DESIGN FOR agribusiness MANAGEMENT 2050

There’s a way to do it better — find it.
— Thomas Edison

Agribusiness is facing transformational challenges to double food production to nourish a population shifting from 7 billion people today to an estimated 9 billion people in 2050, all while meeting consumer demands for access to quality food, responding to climate changes and more .  Therefore, agribusiness managers face a daunting task to design sustainability strategies that tackle agriculture's transformative challenges.

If the global agribusiness stakeholders’ real aim is towards sustainable development, then agribusiness management fundamentals must be revitalized, assumptions challenged and the multi-stakeholder value chain reimagined.

 Peter B. Lewis Building, Weatherhead School of Management, Case Western Reserve University, Cleveland, Ohio US

Peter B. Lewis Building, Weatherhead School of Management, Case Western Reserve University, Cleveland, Ohio US

Robinson named weatherhead DM Fellow

Pamela Robinson holds the distinction of being a Doctor of Management (DM) Management Design and Innovation Fellow, Fowler Center Sustainability Fellow and Non-Profit Management Fellow.

Robinson examines problems of design and the innovative practice of creating and imagining alternative futures in the context of managerial action; related to the management of sustainable enterprises and the development of non-profit and public sector.

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SUSTAINABLE AGRIBUSINESS RESEARCH STUDY

Problem-focused/deficit gap approaches are insufficient to tackle the agribusiness transformational challenges. Alternative approaches to local agribusiness may provide valuable insights overlooked given their invisibility in the larger agribusiness value chain. Sustainability with positive organizational scholarship (POS) (abundance gap approach) offers an alternative perspective to examine the best of what is along the agribusiness value chain.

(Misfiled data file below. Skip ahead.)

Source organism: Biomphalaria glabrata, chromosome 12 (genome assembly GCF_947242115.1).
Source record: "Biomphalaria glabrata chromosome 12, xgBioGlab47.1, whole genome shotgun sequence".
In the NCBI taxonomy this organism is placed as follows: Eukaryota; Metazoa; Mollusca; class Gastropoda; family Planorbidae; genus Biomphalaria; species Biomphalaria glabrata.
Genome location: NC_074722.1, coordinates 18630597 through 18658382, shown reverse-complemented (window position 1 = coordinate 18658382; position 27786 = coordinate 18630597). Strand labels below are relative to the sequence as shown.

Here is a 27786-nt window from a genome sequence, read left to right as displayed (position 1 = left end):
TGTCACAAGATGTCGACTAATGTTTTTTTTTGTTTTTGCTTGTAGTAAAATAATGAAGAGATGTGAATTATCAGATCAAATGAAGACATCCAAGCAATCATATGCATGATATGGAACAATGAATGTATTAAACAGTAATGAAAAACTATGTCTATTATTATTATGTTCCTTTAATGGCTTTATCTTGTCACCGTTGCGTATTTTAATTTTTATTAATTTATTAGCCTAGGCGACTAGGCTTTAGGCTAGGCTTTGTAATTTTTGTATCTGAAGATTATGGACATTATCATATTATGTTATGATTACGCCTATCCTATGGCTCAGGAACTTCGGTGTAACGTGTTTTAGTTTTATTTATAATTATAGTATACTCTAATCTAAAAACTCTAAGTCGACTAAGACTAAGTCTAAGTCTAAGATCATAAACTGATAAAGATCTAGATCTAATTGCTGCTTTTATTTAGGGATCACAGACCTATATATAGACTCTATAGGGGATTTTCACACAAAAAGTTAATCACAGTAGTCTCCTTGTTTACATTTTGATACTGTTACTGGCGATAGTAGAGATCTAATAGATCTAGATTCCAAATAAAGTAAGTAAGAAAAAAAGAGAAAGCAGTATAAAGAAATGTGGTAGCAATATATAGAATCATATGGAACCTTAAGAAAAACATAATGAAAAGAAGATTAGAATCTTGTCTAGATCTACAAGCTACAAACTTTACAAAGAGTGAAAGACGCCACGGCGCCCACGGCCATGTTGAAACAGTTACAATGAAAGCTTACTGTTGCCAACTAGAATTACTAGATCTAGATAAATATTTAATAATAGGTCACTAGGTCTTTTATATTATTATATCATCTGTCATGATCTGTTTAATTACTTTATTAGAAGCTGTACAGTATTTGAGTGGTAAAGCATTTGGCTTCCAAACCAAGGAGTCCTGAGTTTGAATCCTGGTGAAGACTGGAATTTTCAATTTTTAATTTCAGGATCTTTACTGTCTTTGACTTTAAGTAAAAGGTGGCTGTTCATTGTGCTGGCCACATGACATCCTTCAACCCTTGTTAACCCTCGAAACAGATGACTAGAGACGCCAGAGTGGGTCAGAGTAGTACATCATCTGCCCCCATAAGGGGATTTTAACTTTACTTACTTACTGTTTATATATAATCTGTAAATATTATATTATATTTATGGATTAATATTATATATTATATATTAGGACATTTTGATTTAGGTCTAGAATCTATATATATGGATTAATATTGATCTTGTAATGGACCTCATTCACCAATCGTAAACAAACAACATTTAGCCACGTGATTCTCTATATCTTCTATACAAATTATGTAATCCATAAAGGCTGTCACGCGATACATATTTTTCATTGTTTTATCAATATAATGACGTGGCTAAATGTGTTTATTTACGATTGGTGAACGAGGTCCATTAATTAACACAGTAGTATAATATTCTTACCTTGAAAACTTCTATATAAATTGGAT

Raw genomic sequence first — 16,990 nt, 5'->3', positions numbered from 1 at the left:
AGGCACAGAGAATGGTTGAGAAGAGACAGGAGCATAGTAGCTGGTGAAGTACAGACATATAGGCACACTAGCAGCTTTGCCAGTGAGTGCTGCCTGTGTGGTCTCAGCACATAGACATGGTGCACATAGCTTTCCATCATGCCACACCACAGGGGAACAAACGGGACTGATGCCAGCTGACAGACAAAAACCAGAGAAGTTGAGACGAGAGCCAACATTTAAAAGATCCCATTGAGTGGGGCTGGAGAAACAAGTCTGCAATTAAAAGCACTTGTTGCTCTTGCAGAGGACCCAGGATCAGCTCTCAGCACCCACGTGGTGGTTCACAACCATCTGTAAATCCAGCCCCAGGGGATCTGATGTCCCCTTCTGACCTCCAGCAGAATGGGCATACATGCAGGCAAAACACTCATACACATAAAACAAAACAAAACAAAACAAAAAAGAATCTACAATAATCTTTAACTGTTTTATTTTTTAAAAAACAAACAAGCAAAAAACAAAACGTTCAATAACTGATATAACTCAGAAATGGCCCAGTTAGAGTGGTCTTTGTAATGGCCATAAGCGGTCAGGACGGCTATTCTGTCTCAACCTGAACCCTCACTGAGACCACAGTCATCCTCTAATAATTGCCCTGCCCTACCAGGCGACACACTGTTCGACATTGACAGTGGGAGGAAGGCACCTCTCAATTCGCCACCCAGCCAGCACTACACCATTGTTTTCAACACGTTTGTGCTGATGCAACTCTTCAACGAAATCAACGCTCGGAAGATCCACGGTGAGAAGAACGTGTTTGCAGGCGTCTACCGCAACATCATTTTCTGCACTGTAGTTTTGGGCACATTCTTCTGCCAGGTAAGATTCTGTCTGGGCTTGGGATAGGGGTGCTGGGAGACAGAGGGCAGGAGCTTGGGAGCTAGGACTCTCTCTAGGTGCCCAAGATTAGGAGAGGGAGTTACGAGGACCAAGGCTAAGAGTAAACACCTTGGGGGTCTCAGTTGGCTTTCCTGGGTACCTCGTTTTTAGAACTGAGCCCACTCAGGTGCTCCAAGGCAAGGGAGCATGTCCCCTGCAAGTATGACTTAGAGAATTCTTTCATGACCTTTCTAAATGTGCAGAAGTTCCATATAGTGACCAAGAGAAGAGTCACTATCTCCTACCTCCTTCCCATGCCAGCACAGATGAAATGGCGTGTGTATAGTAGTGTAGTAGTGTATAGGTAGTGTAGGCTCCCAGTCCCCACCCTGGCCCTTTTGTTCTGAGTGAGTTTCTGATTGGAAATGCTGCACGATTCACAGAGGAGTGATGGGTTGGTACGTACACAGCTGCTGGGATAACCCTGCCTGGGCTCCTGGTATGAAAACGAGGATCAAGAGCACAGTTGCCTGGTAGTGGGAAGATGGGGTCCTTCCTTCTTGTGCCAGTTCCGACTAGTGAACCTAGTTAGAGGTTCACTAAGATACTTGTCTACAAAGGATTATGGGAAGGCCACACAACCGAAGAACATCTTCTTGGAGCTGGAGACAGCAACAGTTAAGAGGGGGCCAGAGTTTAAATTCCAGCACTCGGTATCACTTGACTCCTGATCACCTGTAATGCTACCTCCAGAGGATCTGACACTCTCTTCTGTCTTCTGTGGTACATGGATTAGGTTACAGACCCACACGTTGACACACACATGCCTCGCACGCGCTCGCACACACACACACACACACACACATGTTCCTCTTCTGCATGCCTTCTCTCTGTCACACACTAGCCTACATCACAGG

Therefore, this qualitative research aims to shed light on what gives life to sustainable agribusiness. Pamela is interested in lifting the strengths across the agribusiness value chain through the lived experiences of actors closest to the ground activities, particularly in developing countries.

Events:

28 May 2018 Humanistic Management PhD Network, Sustainable Agribusiness Research Presentation

10-14 Aug 2018    Academy of Management (AOM) Annual Meeting, Chicago, IL USA                                                                                 Theme: Improving Lives

05-09 Sep 2018 Poster Paper Presentation, The Role of Positive Deviance in Sustainable Agribusiness, Engaged Management Scholarship Conference, Philadelphia, PA USA

15-16 Sep 2018 AIM2Flourish Positive Change Story - The Biophilia Effect in Sustainable Communities: Serenbe

20 Sep 2018          Center for Positive Organizations, Adderley Positive Research Incubator, University of Michigan, USA (This event is for invited researchers only).

21 Sep 2018 Appreciative Inquiry Co-facilitator for Sustainable Cleveland Summit

24-26 Sep 2018     Advanced Workshop in Appreciative Inquiry (Certification Capstone), Case Western Reserve University

06 Oct 2018 Green Market — Connecting sustainable communities to local farmers. Farm-to-Park. Piedmont Park. Hands on Atlanta Day Volunteer Video

13 Oct 2018 Rivers Alive: Georgia’s Annual Waterway Cleanup. Etowah & Chestatee River Volunteer Project

31 Oct 2018 Greater Cleveland Food Bank — Sorting Project — 4,951 lbs. of produce.

02 Nov 2018 Poster Presentation, The Hidden Nature of Sustainable Agribusiness, DM Alumni Reception, Case Western Reserve University

14 Nov 2018 Guest Speaker to Early Advantage MBA Program, International Business and Social Entrepreneurship - Rollins College, FL

 The Biophilia Effect in Sustainable Agribusiness. More to come…

The Biophilia Effect in Sustainable Agribusiness. More to come…

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sustainable agribusiness development

Stories worth sharing--Partnered with the Farmer-to Farmer program (F2F), Robinson helped 68 members of an agri-coop in Senegal. Within 15 months this Senegal village doubled their revenue, increased member businesses from 68 to 120 due paying businesses. The agri-coop became profitable with cash in the bank; used profits to buy sheep and add two additional revenue generating activities to their offerings, built a permanent storage building to store products due to their growth. They now have financial books and internal controls in place. In addition, the leaders in the agri-coop set up accounts to address social issues in the community. Finally, the collective agri-coop is protecting the environment by using only organic materials for planting and natural ingredients in their soap making activities.

TTT Senegal

Agribusiness train-the-trainer program

Following positive impact success in agribusiness financial management training, Robinson designed agribusiness train-the-trainer programs which are impacting over 90 villages and thousands of people’s livelihoods.

I come as one, but stand as 10,000
— Maya Angelou